Over time, Hall says his father took a “complete 180.” Hall’s father saw how Hall helped the community through Drag Story Hour and helped in the growth of their relationship. “At the end of the day, I’m his son and he loves me unconditionally,” he says.
In 2018, Hall became the “self-proclaimed queen of charity,” with Miss Nature, a polished person who is one and the same with Hall. “She’s given me the confidence to be who I truly am” he says.
While the fundraisers’ main goal is to help those in need, a major benefit of the charities is the improvement of the image of drag. “For a lot of people, our community is about sex, drugs and alcohol. I want to show that there’s more to us than that,” Hall says.
Hall puts on five benefits, participates in 15 outside charity events and hosts story hours. During performances at the events, Hall and six other performers will do a routine, which caters to people outside the LGBTQ community.
At a recent fundraiser, Hall’s team brought in over $30,000.
Hall emphasizes even though the community receives more support, there are still stories of struggle, much like his own.
“It’s really important why we as a community need to help one another. You get to choose your family sometimes. While your biological family does not support you, we can help create a support system within the community.”
The growth and the resistance
Declaring official 501(c)(3) status in March 2018, Drag Story Hour grew from having two events a year to one event a month.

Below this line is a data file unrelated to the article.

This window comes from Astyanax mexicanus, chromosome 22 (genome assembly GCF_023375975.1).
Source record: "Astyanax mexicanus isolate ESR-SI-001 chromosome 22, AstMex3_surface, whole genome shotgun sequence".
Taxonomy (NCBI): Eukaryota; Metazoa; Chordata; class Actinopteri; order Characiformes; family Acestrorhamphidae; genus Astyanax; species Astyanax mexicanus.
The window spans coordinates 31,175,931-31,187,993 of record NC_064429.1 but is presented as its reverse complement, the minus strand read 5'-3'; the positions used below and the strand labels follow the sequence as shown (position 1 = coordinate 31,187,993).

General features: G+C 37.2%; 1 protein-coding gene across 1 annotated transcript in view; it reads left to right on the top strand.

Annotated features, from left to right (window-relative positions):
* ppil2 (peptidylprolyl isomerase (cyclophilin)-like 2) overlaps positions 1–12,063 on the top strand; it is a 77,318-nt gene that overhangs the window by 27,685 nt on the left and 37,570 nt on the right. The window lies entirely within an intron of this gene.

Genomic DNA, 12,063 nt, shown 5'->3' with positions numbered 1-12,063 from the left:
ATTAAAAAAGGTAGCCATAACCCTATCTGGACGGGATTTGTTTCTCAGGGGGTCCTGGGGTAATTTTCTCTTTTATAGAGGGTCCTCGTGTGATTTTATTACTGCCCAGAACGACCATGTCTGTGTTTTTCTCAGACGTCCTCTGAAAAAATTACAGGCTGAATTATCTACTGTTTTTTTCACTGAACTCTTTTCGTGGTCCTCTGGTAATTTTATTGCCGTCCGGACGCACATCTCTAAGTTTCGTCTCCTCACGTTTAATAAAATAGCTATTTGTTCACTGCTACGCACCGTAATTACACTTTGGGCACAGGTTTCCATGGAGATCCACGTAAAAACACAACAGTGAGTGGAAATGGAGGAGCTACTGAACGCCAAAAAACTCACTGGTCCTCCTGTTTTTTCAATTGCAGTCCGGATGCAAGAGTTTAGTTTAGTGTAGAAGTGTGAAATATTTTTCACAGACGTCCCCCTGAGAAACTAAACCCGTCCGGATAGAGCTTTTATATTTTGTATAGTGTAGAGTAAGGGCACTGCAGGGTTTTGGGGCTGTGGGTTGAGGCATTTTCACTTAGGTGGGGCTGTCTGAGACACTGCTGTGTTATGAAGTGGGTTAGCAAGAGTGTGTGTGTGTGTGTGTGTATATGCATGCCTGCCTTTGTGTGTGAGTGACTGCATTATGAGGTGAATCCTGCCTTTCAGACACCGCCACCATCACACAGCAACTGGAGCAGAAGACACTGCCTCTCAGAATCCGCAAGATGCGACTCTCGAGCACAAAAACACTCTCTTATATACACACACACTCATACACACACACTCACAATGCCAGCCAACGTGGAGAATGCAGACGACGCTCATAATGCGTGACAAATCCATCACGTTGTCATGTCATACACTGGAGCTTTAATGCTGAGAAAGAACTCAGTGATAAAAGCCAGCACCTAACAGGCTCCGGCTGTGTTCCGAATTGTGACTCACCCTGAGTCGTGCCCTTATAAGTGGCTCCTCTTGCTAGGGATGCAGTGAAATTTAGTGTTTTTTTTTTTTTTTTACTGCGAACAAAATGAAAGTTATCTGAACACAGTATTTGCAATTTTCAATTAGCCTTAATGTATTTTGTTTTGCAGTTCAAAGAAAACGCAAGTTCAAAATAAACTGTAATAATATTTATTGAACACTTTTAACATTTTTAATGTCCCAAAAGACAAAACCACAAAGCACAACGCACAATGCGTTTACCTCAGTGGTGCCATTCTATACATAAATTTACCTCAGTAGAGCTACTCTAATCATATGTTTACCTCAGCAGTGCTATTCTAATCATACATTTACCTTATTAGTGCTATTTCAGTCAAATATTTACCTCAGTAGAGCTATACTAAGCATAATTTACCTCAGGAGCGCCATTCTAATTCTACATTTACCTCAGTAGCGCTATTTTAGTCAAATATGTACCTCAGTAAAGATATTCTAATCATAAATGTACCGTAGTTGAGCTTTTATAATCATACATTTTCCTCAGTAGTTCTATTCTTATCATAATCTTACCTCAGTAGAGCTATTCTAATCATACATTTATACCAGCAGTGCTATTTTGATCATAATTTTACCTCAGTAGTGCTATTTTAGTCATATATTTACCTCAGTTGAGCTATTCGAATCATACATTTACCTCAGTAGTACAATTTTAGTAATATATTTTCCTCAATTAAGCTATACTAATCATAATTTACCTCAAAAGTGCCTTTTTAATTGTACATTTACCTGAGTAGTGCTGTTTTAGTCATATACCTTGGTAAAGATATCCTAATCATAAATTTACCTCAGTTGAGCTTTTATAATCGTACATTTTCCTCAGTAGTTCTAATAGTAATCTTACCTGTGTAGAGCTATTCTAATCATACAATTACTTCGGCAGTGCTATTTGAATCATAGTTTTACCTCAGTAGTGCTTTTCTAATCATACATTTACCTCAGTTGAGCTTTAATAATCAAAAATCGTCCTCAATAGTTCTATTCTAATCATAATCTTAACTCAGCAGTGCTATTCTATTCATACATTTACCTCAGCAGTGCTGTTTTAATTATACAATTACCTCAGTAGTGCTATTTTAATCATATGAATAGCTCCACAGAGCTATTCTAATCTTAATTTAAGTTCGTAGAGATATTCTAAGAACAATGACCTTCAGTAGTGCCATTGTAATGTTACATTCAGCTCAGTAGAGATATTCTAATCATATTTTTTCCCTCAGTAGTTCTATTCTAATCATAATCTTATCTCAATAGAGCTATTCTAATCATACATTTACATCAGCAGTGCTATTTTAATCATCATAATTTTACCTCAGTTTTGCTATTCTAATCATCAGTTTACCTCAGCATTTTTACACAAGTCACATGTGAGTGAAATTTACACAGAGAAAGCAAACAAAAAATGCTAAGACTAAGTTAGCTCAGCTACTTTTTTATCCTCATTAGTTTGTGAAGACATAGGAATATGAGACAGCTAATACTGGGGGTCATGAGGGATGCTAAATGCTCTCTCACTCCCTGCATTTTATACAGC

The organization’s social media accounts have over 1,000 followers and gained local partners.
Bookman’s, a local bookstore chain, helps them put on several story hours. The Scottsdale Museum of Contemporary Art had them participate in an event, and ASU professors reached out to partner with for projects.
With rapid growth and attention comes resistance.
At events, Drag Story Hour experienced protesters outside their reading time, Thorstad says. Groups like Purple for Parents and Patriots in Arizona, which are anti-LGBTQ groups, have a strong stance in the Arizona government, Boyles says.
Sometimes there are days with over 50 protesters and families have to be escorted to their cars, and sometimes it’s completely peaceful, Boyles says. It depends on what comes up in the groups’ social media and blog posts.
They have received hate comments on social media, to which they don’t acknowledge and they delete immediately, Boyles says.
For them, it’s a matter of giving facts, not engaging with the protesters, and staying true to their mission.
Through rain comes a rainbow
The struggle and hardship are more of a reason why Drag Story Hour needs to exist, Boyles and Thorstad say.
“Drag is a part of our history, of our community, of our culture, and should be celebrated. It should be passed on to the next generation,” Boyles says.
Thorstad says, “It’s really about celebrating those differences that we have, and we should try to embrace them as much as possible.”
Kids don’t mind, nor do they question having drag hosts read to them. Thorstad thinks this has a lot to do with reality TV shows like “RuPaul’s Drag Race” and the new Netflix original series “AJ and the Queen” becoming more popular staple shows in households, exposing kids to the LGBTQ community.
The hosts are seen as princesses or princes in the eyes of children, rather than the beautiful divas and strong kings strutting on bar stages.
Hall said he’s blessed to be a part of Drag Story Hour. “The ability to create an environment that I didn’t have when I was growing up and to be able to offer that for future generations is a remarkable feeling for me. It’s more than I could ever imagine.”